Deputy City Manager Sanders reviews recent audit of Charlottesville’s housing fund
When Deputy City Manager Sam Sanders joined Charlottesville’s management team last July, he more or less filled a vacancy for a lower position that had been open for a year.
“I became your housing coordinator right away, because we didn’t have one,” Sanders said at an April 4 work session on the city’s affordable housing policy. “I have been spending a lot of time observing, reviewing, questioning, complaining, evaluating, and testing all of what we do, how we do it, why we do it, and trying to figure out what else we can do to make it all run more smoothly and definitely be run better.”
Around the same time Sanders was clocking into City Hall for the first time, Council had agreed to spend an additional $165,000 to pay the consultant HR&A Advisors to review how the city has spent its affordable housing funds since 2010. Council had a work session with that firm on March 21, but Sanders wanted to share his views.
See also: Charlottesville City Council discusses reform for affordable housing fund, March 30, 2022
HR&A found that the city has spent $46.7 million on affordable housing programs since 2010.
“The question that you should be asking is if that is good,” Sanders said. “The answer is yes, but good is relative, especially because you will never spend enough on affordable housing. I think most communities have found that around this country. Because markets are always changing, there’s always a need to do a little bit more, a little bit more, a little bit more.”
Sanders said the report found that 1,611 affordable units were constructed or preserved and that 640 additional households were served.
“Can we do better and can we do more?” Sanders said. “The answer is of course you can. But how will that decision get made? How often will you commit more? How much more? And when? Everyone of these questions are critically important to managing a program and knowing the cap helps to manage the many expectations.”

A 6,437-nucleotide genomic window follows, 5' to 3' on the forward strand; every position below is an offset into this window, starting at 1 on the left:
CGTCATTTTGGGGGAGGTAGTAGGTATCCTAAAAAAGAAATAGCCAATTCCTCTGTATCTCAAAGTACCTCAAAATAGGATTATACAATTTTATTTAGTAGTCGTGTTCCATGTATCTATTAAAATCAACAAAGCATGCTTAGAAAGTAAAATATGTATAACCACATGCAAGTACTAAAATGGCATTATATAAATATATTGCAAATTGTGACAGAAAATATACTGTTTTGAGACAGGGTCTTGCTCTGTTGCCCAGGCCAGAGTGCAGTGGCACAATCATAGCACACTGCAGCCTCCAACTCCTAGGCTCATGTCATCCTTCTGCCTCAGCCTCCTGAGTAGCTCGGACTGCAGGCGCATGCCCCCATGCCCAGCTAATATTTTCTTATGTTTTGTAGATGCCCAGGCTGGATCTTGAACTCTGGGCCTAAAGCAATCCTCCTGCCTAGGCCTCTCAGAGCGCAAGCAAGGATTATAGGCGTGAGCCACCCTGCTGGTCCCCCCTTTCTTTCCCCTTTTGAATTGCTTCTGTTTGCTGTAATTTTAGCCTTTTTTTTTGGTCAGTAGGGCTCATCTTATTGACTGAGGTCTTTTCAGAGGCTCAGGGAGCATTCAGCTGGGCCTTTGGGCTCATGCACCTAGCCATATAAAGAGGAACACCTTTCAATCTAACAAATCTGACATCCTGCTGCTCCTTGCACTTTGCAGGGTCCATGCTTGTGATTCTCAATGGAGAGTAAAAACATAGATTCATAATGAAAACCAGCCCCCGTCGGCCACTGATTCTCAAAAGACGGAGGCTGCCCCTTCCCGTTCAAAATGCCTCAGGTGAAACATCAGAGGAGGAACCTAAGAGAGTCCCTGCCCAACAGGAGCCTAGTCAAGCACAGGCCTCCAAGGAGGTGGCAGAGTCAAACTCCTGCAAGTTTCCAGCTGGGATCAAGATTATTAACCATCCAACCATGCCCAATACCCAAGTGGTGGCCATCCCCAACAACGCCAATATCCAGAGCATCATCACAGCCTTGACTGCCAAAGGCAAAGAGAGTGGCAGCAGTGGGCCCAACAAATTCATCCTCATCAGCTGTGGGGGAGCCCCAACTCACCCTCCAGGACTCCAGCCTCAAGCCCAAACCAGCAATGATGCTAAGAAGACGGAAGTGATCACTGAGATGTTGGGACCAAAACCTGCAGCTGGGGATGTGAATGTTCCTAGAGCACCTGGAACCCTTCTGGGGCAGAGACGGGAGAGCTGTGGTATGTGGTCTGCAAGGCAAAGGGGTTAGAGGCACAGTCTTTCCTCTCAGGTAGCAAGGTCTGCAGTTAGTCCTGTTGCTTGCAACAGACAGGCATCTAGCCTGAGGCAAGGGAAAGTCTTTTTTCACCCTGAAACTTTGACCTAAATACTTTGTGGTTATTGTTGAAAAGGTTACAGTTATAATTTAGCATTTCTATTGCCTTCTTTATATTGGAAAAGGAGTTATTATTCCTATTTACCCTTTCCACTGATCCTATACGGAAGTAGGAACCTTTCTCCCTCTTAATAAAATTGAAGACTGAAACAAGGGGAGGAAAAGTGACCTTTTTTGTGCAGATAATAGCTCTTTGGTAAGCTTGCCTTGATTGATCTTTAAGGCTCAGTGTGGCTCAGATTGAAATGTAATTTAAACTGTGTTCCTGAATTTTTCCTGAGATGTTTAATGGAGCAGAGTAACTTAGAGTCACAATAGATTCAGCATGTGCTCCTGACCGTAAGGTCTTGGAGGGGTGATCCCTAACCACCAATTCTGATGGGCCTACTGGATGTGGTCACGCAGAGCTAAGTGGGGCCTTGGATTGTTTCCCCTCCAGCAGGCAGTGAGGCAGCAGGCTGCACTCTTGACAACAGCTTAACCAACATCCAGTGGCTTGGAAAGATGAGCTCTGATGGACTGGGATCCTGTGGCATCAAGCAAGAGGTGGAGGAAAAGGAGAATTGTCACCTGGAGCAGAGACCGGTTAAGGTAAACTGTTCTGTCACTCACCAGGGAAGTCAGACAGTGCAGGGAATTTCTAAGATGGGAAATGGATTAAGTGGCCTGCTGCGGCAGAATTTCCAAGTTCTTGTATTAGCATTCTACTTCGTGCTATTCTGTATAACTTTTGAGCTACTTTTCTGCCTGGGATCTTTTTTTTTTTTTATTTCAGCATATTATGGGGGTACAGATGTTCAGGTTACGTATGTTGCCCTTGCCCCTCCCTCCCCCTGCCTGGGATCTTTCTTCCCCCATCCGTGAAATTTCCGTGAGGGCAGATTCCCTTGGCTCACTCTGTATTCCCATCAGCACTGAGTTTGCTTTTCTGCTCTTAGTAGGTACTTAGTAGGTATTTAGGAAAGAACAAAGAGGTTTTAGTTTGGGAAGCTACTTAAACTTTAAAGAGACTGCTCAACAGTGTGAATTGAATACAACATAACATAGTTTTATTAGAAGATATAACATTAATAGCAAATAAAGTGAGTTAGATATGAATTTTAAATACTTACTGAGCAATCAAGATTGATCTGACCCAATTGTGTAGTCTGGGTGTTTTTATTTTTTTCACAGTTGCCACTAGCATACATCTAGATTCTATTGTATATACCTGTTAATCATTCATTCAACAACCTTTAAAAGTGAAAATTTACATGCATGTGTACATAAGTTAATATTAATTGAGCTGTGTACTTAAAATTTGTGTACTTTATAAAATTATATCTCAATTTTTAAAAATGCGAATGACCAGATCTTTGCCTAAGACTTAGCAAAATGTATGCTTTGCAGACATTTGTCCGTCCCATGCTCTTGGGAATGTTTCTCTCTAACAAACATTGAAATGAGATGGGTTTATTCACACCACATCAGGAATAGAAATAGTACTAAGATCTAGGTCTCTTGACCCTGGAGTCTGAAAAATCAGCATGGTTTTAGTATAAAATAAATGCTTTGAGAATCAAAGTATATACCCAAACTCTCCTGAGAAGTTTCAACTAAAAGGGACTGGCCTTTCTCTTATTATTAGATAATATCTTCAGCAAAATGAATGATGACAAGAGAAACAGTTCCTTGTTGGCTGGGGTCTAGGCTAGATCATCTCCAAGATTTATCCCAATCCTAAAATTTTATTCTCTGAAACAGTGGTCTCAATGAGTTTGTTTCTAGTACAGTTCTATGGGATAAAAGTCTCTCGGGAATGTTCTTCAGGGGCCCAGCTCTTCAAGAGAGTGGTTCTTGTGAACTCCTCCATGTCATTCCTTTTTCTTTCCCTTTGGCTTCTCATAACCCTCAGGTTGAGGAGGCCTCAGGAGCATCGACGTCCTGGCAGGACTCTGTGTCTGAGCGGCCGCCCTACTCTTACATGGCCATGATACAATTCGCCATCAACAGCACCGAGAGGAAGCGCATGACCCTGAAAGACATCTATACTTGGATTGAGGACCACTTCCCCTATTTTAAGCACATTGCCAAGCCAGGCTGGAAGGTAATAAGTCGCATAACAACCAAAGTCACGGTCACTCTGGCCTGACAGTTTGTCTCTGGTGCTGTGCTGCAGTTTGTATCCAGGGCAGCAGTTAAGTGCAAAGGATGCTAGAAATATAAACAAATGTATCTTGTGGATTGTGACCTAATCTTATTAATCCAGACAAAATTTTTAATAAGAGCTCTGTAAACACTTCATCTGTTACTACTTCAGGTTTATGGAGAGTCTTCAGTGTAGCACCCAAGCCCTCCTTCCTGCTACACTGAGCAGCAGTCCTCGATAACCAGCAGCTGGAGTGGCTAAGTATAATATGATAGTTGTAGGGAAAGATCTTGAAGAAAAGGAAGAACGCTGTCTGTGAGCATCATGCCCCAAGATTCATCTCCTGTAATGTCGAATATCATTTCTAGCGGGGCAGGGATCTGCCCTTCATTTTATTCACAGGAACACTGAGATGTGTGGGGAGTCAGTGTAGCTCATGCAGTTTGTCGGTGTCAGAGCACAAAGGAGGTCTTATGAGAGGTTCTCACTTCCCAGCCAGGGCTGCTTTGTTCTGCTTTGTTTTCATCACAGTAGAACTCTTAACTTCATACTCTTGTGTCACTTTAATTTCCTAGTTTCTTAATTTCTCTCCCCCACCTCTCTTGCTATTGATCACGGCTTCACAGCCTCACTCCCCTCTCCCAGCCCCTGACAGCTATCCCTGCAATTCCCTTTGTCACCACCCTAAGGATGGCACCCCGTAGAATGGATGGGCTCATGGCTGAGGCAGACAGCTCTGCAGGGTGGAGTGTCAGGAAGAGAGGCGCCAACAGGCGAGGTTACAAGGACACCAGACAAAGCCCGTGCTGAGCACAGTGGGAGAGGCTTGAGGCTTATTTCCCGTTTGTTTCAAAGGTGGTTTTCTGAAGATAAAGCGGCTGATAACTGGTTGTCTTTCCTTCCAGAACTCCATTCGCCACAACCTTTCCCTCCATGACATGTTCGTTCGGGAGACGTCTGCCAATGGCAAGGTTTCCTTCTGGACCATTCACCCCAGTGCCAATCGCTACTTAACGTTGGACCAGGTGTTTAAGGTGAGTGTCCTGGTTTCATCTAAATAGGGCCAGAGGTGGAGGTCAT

- Watch the April 4, 2022 work session on affordable housing
- View the April 4, 2022 presentation
- Read the staff report for the March 21, 2022 work session
Sanders said there is a need to make sure that the funds are spread around and that many different organizations need to have access. There’s also a need to make sure that Council has accurate data about what has happened to inform future decisions.
In March 2021, Council adopted the Affordable Housing Plan which calls upon the city to invest $10 million a year for this purpose. A previous goal had been $4 million a year, but a big push for investment in affordable housing was made after the events of the summer of 2017.
“2020 was clearly a turning point and we see this as the shift to the $10 million being a good number,” Sanders said. “We know that there are a lot of organizations that have already made it clear that $10 million is not enough. Ideally for us internally we look at the face that you endorsed the Affordable Housing Plan at $10 million a year for ten years and it will be our priority to help you get there.”
Other metrics in the analysis seek to measure the cost effectiveness of funding spent so far. Sanders said that for those organizations who are constructing new units, the cost per unit is higher. However, competitiveness between proposals would encourage those entities to seek out private funding to help leverage city investment.
“But your priority would also be that they do go look in other places to bring additional dollars to the table so that that number doesn’t continue to grow,” Sanders said.
There are also demographic measures that seek to determine how funding is meeting equity goals.
“We only see Black and white as a comparison,” Sanders said. “One thing we have to remember in the equity space is that we make sure we are considering the other minority populations in our community that also deserve attention to be paid to their particular housing situations as well.”
Sanders’ questions for City Council
But, funding is one thing. The question is whether the city is managing its programs effectively. Sanders identified several problems.
“We don’t know how many affordable units still exist from those that we funded,” Sanders said. “That’s accurate. We don’t know even for how much longer they’re going to exist. But we got to do better and there’s work to be done there.”
Sanders said there is not an internal mechanism for the city to keep track. That will take more information from partner organizations that receive the funding. The city needs better tools to ensure compliance.
“We don’t have the best agreements in play,” Sanders said. “They’re not the comprehensive set of agreements that we would use that would ensure that we could capture the information, that we are denoting who is responsible for reporting said information and on what schedule. That way we can go back to them and get what we want.”